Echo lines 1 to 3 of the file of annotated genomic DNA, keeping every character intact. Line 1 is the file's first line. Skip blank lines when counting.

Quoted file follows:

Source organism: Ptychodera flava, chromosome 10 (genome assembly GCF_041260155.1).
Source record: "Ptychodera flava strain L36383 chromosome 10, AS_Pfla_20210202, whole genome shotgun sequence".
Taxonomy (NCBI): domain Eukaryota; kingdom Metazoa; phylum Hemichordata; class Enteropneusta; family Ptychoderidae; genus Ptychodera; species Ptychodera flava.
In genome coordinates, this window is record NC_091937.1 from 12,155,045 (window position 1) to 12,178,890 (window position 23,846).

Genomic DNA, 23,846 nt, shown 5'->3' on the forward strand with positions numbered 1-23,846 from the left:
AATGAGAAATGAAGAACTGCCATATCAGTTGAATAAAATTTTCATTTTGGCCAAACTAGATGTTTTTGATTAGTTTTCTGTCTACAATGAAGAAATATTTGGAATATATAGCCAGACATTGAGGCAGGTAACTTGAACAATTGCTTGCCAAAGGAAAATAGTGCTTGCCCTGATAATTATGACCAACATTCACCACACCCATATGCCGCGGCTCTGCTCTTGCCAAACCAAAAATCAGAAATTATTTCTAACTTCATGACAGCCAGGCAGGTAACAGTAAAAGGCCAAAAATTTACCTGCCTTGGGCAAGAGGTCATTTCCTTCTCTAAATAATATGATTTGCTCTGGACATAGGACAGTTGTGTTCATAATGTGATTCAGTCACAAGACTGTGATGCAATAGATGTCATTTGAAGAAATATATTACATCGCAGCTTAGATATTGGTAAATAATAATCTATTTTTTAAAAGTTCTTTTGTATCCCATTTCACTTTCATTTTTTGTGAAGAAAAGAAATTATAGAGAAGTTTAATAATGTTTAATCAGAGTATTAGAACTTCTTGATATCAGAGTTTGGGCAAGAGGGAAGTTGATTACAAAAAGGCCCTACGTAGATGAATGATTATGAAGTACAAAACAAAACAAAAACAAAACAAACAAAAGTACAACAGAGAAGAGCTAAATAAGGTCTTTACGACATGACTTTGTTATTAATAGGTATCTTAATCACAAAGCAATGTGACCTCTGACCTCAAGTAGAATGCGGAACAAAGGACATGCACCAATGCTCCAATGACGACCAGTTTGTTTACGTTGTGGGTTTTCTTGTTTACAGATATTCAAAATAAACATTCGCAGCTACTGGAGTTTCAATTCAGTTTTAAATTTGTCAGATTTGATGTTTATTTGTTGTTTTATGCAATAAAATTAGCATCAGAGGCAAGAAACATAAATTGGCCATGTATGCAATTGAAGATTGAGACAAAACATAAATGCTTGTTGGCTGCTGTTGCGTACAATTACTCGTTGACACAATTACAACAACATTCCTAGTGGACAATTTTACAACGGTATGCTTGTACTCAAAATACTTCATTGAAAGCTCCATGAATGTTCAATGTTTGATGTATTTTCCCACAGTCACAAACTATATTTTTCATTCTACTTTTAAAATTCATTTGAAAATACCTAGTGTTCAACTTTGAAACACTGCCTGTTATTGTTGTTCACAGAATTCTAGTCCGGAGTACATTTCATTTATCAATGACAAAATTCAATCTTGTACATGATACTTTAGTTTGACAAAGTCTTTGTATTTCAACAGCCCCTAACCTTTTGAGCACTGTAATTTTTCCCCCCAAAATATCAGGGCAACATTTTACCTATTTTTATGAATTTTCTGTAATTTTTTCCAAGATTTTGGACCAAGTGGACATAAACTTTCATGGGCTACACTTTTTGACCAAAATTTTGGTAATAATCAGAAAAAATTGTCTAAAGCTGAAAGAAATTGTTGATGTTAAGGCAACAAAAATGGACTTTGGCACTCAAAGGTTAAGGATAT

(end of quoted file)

Source organism: Ptychodera flava, chromosome 10 (genome assembly GCF_041260155.1).
Source record: "Ptychodera flava strain L36383 chromosome 10, AS_Pfla_20210202, whole genome shotgun sequence".
Taxonomy (NCBI): domain Eukaryota; kingdom Metazoa; phylum Hemichordata; class Enteropneusta; family Ptychoderidae; genus Ptychodera; species Ptychodera flava.